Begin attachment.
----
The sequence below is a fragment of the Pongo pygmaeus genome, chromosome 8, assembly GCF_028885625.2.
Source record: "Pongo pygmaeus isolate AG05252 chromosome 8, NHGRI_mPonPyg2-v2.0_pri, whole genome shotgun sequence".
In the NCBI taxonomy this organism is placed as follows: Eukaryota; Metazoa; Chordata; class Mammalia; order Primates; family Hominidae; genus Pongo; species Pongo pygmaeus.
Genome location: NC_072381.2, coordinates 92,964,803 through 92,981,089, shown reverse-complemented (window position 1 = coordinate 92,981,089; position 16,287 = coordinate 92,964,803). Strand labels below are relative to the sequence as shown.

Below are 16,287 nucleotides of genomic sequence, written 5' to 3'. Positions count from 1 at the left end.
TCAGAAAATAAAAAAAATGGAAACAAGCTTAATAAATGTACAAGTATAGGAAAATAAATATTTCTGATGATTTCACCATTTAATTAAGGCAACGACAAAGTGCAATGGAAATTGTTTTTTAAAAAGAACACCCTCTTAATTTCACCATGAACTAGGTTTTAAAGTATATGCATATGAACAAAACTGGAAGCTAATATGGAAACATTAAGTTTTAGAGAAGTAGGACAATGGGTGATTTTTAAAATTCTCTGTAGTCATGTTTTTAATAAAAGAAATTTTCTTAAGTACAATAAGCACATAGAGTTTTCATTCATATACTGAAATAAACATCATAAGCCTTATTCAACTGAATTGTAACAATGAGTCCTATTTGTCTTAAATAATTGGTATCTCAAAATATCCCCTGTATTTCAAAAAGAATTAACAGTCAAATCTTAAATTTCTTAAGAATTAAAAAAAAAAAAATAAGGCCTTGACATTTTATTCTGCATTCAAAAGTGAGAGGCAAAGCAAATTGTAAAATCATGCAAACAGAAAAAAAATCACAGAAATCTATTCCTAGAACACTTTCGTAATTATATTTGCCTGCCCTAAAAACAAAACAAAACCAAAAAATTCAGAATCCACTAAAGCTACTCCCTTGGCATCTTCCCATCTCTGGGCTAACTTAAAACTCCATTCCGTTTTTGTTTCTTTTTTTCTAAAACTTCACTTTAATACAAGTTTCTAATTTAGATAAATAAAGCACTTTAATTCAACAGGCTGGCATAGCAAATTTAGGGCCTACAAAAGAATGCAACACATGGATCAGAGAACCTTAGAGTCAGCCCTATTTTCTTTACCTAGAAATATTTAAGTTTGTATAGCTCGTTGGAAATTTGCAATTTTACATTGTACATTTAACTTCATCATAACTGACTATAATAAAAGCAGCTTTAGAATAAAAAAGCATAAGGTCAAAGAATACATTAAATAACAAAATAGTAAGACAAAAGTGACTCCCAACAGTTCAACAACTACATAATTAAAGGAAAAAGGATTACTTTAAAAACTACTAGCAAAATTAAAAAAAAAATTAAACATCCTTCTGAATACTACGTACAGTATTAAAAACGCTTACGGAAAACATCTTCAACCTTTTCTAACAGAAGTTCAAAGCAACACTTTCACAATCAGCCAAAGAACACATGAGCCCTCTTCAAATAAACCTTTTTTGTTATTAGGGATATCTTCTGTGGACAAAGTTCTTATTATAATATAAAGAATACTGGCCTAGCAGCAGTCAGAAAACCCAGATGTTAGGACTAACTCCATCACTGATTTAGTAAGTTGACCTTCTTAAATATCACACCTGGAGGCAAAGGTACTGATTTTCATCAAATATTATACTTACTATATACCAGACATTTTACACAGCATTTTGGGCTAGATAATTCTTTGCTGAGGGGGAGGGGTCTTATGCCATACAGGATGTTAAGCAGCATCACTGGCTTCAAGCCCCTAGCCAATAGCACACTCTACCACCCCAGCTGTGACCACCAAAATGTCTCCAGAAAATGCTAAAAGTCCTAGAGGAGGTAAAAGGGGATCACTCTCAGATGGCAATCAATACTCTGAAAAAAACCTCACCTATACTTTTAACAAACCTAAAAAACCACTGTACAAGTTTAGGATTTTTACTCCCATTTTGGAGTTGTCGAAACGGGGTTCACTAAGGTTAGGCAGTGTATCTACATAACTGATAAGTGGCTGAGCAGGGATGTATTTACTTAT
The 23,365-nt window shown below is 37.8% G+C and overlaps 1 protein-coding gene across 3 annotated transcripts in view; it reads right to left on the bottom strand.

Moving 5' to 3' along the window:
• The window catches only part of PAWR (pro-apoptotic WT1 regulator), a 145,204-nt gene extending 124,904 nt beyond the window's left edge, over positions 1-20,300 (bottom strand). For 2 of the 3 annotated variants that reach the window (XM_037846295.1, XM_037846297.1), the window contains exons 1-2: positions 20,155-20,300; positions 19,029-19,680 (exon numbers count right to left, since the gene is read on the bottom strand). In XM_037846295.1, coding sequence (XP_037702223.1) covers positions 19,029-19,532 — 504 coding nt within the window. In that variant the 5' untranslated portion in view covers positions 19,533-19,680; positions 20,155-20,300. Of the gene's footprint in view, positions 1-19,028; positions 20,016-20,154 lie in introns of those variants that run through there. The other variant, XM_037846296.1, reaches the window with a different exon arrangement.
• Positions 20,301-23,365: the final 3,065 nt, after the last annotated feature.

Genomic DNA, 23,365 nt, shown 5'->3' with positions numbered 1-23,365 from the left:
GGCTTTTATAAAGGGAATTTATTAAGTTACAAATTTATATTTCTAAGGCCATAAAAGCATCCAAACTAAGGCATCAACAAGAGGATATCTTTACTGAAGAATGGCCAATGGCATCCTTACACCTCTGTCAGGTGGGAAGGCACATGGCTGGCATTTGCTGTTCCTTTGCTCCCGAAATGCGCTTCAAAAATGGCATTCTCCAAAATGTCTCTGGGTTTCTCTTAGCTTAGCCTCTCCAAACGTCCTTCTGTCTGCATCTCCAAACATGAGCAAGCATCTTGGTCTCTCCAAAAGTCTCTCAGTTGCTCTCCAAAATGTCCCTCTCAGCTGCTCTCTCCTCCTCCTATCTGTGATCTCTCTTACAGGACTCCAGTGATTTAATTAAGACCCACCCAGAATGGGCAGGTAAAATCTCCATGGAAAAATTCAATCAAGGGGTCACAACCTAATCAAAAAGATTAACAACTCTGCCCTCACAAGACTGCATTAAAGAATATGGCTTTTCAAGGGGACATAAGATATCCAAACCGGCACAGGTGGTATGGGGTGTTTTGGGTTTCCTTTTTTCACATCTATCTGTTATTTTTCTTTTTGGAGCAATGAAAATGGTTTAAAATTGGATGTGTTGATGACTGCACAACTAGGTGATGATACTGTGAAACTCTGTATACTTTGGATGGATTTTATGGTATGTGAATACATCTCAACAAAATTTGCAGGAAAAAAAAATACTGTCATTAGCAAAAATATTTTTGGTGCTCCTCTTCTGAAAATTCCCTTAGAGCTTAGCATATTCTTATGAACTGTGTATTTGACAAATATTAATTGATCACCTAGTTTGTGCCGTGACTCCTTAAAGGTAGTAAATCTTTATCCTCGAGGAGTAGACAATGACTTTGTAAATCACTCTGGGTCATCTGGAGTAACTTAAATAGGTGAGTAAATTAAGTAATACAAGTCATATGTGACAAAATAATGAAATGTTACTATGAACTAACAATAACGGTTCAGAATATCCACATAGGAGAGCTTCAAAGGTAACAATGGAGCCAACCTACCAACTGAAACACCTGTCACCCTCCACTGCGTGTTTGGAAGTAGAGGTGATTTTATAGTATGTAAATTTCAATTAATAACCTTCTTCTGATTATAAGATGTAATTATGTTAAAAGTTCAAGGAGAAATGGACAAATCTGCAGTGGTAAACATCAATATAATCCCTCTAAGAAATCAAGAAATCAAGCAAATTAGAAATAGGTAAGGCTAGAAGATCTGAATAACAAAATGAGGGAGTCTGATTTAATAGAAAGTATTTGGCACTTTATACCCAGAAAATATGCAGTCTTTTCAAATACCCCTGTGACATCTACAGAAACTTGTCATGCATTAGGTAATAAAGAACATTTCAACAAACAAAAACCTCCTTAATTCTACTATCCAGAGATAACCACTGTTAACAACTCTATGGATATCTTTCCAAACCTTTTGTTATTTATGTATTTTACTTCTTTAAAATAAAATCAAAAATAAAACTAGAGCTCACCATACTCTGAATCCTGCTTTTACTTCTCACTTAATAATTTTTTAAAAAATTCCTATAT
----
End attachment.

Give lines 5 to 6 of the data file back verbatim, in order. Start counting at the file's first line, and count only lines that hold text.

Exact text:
Below are 16,287 nucleotides of genomic sequence, written 5' to 3'. Positions count from 1 at the left end.
TCAGAAAATAAAAAAAATGGAAACAAGCTTAATAAATGTACAAGTATAGGAAAATAAATATTTCTGATGATTTCACCATTTAATTAAGGCAACGACAAAGTGCAATGGAAATTGTTTTTTAAAAAGAACACCCTCTTAATTTCACCATGAACTAGGTTTTAAAGTATATGCATATGAACAAAACTGGAAGCTAATATGGAAACATTAAGTTTTAGAGAAGTAGGACAATGGGTGATTTTTAAAATTCTCTGTAGTCATGTTTTTAATAAAAGAAATTTTCTTAAGTACAATAAGCACATAGAGTTTTCATTCATATACTGAAATAAACATCATAAGCCTTATTCAACTGAATTGTAACAATGAGTCCTATTTGTCTTAAATAATTGGTATCTCAAAATATCCCCTGTATTTCAAAAAGAATTAACAGTCAAATCTTAAATTTCTTAAGAATTAAAAAAAAAAAAATAAGGCCTTGACATTTTATTCTGCATTCAAAAGTGAGAGGCAAAGCAAATTGTAAAATCATGCAAACAGAAAAAAAATCACAGAAATCTATTCCTAGAACACTTTCGTAATTATATTTGCCTGCCCTAAAAACAAAACAAAACCAAAAAATTCAGAATCCACTAAAGCTACTCCCTTGGCATCTTCCCATCTCTGGGCTAACTTAAAACTCCATTCCGTTTTTGTTTCTTTTTTTCTAAAACTTCACTTTAATACAAGTTTCTAATTTAGATAAATAAAGCACTTTAATTCAACAGGCTGGCATAGCAAATTTAGGGCCTACAAAAGAATGCAACACATGGATCAGAGAACCTTAGAGTCAGCCCTATTTTCTTTACCTAGAAATATTTAAGTTTGTATAGCTCGTTGGAAATTTGCAATTTTACATTGTACATTTAACTTCATCATAACTGACTATAATAAAAGCAGCTTTAGAATAAAAAAGCATAAGGTCAAAGAATACATTAAATAACAAAATAGTAAGACAAAAGTGACTCCCAACAGTTCAACAACTACATAATTAAAGGAAAAAGGATTACTTTAAAAACTACTAGCAAAATTAAAAAAAAAATTAAACATCCTTCTGAATACTACGTACAGTATTAAAAACGCTTACGGAAAACATCTTCAACCTTTTCTAACAGAAGTTCAAAGCAACACTTTCACAATCAGCCAAAGAACACATGAGCCCTCTTCAAATAAACCTTTTTTGTTATTAGGGATATCTTCTGTGGACAAAGTTCTTATTATAATATAAAGAATACTGGCCTAGCAGCAGTCAGAAAACCCAGATGTTAGGACTAACTCCATCACTGATTTAGTAAGTTGACCTTCTTAAATATCACACCTGGAGGCAAAGGTACTGATTTTCATCAAATATTATACTTACTATATACCAGACATTTTACACAGCATTTTGGGCTAGATAATTCTTTGCTGAGGGGGAGGGGTCTTATGCCATACAGGATGTTAAGCAGCATCACTGGCTTCAAGCCCCTAGCCAATAGCACACTCTACCACCCCAGCTGTGACCACCAAAATGTCTCCAGAAAATGCTAAAAGTCCTAGAGGAGGTAAAAGGGGATCACTCTCAGATGGCAATCAATACTCTGAAAAAAACCTCACCTATACTTTTAACAAACCTAAAAAACCACTGTACAAGTTTAGGATTTTTACTCCCATTTTGGAGTTGTCGAAACGGGGTTCACTAAGGTTAGGCAGTGTATCTACATAACTGATAAGTGGCTGAGCAGGGATGTATTTACTTAT